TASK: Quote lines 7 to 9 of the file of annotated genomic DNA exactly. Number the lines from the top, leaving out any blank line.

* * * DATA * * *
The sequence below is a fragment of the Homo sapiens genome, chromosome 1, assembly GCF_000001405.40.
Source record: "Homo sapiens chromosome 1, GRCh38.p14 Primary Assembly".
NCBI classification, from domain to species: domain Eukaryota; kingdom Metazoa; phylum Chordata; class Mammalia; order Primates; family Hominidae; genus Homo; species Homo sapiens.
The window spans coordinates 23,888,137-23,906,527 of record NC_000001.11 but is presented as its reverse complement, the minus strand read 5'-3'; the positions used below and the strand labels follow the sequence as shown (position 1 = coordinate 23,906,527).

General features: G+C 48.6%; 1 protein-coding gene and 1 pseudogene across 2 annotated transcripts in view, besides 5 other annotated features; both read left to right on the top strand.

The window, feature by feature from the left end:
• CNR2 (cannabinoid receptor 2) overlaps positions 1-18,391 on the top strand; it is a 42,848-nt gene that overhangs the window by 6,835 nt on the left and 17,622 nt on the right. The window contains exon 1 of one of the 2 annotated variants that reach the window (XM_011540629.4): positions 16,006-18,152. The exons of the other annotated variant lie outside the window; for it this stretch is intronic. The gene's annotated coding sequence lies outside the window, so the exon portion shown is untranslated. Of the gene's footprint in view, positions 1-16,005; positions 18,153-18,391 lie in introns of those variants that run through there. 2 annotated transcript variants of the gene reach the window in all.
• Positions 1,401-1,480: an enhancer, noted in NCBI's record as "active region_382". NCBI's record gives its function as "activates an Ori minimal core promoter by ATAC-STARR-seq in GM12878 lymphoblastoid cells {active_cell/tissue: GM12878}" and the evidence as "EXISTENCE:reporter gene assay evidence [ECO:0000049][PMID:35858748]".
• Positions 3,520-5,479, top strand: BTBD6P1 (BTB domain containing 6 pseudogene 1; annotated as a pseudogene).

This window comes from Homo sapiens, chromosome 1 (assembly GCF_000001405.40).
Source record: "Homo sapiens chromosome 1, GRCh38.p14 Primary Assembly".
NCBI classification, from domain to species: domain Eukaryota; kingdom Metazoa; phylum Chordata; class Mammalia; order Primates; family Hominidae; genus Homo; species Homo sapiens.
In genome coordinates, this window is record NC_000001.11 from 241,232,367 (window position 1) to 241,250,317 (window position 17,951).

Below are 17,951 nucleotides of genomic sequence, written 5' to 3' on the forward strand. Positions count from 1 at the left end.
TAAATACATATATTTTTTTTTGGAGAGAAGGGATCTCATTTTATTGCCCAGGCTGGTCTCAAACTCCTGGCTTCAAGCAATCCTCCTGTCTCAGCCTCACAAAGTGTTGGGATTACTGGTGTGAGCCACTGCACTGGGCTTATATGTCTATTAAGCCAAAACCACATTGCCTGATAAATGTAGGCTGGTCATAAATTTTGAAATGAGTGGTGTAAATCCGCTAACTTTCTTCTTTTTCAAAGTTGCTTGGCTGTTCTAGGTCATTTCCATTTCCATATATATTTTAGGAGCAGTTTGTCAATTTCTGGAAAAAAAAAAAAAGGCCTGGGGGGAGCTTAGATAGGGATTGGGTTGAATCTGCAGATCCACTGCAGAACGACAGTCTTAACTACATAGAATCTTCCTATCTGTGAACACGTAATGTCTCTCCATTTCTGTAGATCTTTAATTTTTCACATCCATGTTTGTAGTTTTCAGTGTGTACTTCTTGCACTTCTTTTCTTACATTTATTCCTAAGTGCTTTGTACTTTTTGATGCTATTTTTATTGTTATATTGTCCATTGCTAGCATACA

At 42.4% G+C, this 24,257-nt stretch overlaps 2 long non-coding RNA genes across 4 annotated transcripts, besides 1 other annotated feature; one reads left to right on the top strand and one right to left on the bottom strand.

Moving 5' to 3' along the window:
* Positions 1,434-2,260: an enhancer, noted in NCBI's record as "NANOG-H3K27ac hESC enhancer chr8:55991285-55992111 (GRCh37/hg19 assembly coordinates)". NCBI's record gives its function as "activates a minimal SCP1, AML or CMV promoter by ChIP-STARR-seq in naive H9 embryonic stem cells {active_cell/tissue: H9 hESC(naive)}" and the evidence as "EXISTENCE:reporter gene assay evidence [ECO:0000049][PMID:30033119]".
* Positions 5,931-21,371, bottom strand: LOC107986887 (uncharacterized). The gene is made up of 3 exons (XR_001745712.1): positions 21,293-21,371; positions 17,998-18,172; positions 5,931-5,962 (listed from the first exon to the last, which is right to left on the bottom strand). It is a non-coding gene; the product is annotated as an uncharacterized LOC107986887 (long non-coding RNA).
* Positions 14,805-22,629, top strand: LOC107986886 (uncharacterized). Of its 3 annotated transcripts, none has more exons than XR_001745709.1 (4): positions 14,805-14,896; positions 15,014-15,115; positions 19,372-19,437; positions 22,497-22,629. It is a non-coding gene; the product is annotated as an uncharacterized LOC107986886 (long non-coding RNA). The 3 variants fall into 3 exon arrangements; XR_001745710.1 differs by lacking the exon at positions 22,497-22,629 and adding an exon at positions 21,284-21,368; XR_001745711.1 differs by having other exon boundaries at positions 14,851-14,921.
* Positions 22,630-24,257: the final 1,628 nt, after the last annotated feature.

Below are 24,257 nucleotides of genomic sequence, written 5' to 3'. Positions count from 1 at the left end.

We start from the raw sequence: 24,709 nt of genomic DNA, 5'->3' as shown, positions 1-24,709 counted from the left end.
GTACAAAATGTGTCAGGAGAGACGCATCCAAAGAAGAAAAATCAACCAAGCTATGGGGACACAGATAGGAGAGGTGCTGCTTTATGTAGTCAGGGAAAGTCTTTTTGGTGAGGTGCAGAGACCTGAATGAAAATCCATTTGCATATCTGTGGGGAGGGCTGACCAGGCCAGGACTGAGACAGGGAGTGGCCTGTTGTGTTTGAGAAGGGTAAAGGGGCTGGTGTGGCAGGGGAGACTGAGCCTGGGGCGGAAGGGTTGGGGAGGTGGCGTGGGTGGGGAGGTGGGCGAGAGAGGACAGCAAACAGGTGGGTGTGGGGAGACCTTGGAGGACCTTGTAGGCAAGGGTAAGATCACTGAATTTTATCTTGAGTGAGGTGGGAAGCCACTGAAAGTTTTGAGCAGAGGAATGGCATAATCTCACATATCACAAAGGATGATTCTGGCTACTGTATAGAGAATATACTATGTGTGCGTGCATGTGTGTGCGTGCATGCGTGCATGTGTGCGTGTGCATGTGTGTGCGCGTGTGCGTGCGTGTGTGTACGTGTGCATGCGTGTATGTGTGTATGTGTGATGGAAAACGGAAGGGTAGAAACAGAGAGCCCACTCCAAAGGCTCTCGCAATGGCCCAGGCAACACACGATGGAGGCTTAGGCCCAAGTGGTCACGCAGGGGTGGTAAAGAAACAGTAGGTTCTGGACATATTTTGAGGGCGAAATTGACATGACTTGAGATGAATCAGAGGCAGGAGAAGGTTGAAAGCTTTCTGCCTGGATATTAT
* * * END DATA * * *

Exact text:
• CNR2 (cannabinoid receptor 2) overlaps positions 1-18,391 on the top strand; it is a 42,848-nt gene that overhangs the window by 6,835 nt on the left and 17,622 nt on the right. The window contains exon 1 of one of the 2 annotated variants that reach the window (XM_011540629.4): positions 16,006-18,152. The exons of the other annotated variant lie outside the window; for it this stretch is intronic. The gene's annotated coding sequence lies outside the window, so the exon portion shown is untranslated. Of the gene's footprint in view, positions 1-16,005; positions 18,153-18,391 lie in introns of those variants that run through there. 2 annotated transcript variants of the gene reach the window in all.
• Positions 1,401-1,480: an enhancer, noted in NCBI's record as "active region_382". NCBI's record gives its function as "activates an Ori minimal core promoter by ATAC-STARR-seq in GM12878 lymphoblastoid cells {active_cell/tissue: GM12878}" and the evidence as "EXISTENCE:reporter gene assay evidence [ECO:0000049][PMID:35858748]".
• Positions 3,520-5,479, top strand: BTBD6P1 (BTB domain containing 6 pseudogene 1; annotated as a pseudogene).